After our story about the Loggers’ Run teacher arrested for Grand Theft, we were reminded of Dave Mech’s campaign for school board. We asked him to write an opinion piece about the incident.
This month Loggers’ Run Middle School social studies teacher Sheena Studstill made news when she was arrested and charged with grand theft. Although court records show previous drug, domestic battery, and criminal traffic charges, all were dropped. According to our justice system she is innocent.
Despite her innocence, the state’s educational regulators sent her a letter of reprimand and gave her two years probation. This begs a question: Why reprimand someone who has not violated the law?
Suppose an excellent teacher has a lazy student in his or her class who decides not to show up or to do any homework. The student subsequently fails the course and becomes upset. What is stopping our hypothetical disgruntled student from making a false criminal claim against the teacher, perhaps accusing him or her of sexual misconduct? Even though there would be no evidence to support the false claim, state educational authorities likely would send a letter of reprimand and put the teacher on probation, resulting in a permanent public record for a perfectly law-abiding teacher. Is that reasonable?
Earlier this year, Judge Lynn D. Rosenthal became the third Broward County judge in six months to be arrested on charges of driving under the influence. Her colleague, Judge Gisele Pollack, was suspended five days earlier after being arrested on a DUI charge while already on leave for twice taking the bench intoxicated.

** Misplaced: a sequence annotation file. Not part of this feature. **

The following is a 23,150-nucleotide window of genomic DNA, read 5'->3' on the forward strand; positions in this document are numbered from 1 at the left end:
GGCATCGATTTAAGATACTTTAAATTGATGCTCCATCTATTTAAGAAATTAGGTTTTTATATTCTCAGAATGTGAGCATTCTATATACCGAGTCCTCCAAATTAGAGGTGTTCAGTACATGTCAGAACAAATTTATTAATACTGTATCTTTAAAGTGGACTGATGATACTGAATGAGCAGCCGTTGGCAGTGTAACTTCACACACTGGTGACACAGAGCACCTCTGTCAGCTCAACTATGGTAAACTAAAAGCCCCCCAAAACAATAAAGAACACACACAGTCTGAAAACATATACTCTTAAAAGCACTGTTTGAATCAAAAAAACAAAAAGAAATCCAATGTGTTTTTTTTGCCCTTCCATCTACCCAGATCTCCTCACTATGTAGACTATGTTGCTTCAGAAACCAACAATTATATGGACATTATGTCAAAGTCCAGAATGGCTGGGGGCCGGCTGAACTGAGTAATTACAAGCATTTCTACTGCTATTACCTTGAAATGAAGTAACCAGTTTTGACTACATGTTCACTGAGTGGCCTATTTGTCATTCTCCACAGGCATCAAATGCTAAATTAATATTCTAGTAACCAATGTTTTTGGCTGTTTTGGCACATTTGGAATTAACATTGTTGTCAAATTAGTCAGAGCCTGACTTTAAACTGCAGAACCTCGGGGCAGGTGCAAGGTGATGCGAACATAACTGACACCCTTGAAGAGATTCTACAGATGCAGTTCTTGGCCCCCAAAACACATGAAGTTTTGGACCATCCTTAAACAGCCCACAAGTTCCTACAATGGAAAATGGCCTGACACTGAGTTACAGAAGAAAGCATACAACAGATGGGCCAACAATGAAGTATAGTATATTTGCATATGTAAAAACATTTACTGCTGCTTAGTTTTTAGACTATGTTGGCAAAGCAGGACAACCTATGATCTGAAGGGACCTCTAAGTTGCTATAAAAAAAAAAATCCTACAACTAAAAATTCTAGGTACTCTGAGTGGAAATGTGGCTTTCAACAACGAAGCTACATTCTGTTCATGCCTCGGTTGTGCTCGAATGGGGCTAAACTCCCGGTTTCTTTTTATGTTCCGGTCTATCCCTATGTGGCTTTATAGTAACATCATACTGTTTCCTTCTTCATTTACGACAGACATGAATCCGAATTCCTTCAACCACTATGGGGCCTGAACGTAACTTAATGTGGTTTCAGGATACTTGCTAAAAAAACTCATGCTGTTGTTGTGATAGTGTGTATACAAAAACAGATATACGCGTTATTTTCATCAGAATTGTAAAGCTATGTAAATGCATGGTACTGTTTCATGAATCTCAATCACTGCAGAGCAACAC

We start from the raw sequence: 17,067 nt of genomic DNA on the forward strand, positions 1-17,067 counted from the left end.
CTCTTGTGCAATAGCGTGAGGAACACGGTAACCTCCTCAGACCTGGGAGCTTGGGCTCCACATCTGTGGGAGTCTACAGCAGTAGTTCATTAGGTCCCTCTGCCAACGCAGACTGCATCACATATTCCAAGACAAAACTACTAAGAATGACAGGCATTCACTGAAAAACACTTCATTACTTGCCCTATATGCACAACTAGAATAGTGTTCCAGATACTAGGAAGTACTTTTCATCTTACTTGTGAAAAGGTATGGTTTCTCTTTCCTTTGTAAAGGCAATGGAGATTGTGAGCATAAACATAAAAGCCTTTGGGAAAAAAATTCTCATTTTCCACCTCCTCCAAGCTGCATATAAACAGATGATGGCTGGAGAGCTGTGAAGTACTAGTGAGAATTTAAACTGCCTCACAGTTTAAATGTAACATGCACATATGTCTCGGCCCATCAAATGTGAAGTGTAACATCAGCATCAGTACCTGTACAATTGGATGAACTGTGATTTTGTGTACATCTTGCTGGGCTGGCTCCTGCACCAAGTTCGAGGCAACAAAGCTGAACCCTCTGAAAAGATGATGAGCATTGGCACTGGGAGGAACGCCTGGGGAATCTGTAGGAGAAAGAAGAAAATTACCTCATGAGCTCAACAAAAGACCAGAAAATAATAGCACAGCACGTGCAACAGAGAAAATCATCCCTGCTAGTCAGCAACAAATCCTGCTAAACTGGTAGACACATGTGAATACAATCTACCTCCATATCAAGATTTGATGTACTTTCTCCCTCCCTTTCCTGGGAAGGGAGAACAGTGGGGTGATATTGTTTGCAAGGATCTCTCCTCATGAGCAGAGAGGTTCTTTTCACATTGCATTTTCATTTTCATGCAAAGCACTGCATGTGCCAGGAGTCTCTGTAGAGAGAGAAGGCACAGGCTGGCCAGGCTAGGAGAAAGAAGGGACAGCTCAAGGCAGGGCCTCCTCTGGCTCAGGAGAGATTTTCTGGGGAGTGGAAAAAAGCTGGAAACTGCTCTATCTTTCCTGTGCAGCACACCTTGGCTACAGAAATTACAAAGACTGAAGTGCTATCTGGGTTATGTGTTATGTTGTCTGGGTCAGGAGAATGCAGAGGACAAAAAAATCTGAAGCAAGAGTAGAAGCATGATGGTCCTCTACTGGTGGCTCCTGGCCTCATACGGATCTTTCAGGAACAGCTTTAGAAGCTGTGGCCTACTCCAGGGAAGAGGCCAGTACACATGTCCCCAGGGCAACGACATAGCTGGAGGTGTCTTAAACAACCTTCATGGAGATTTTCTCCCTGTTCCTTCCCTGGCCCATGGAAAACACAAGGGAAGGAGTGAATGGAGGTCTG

Pollack pled guilty this month to the DUI charge. “I am going to plead guilty because I am guilty,” she said. “I’m guilty of driving under the influence. I’m guilty of letting myself down. I’m guilty of letting the community down.” What is her punishment for violating the law and putting others’ lives at risk? Her license will be suspended for six months; she will receive six months of probation and 75 hours of community service; and she will have to wear an alcohol monitoring bracelet for 60 days. She is seeking to keep her job.
So how does unlawful off-duty employee conduct compare to lawful off-duty employee conduct? Clearly, one would think that a penalty for violating the law would carry far more weight than one for complying with the law. But is this the case?
In 2011, Shawn Loftis was a teacher at Miami-Dade’s Nautilus Middle School when the principal learned of his past employment as a perfectly lawful gay porn producer and performer. Even though Loftis had no criminal background and was no longer in the adult film industry, he was suspended from his job in January and his teaching certification subsequently revoked in April.
Loftis challenged the action through the Florida Education Practices Commission, the state’s regulatory body that governs teacher conduct and ethics. In 2012, the commission ruled that Loftis could go back to teaching, thus reversing the lower-level decision to fire him. The commission said his past pursuits were not illegal and the school did not have the authority to dismiss him on that basis.
Clearly, a governmental entity should be able to discriminate against, discipline, or even terminate an employee or contractor for a violation of the law, but allowing our public officials to exercise arbitrary judgment and discriminate “at will” based on their personal moral agendas is against the very nature of our Constitution. As English philosopher and economist John Stuart Mill said, “If all mankind minus one, were of one opinion, and only one person were of the contrary opinion, mankind would be no more justified in silencing that one person, than he, if he had the power, would be justified in silencing mankind.”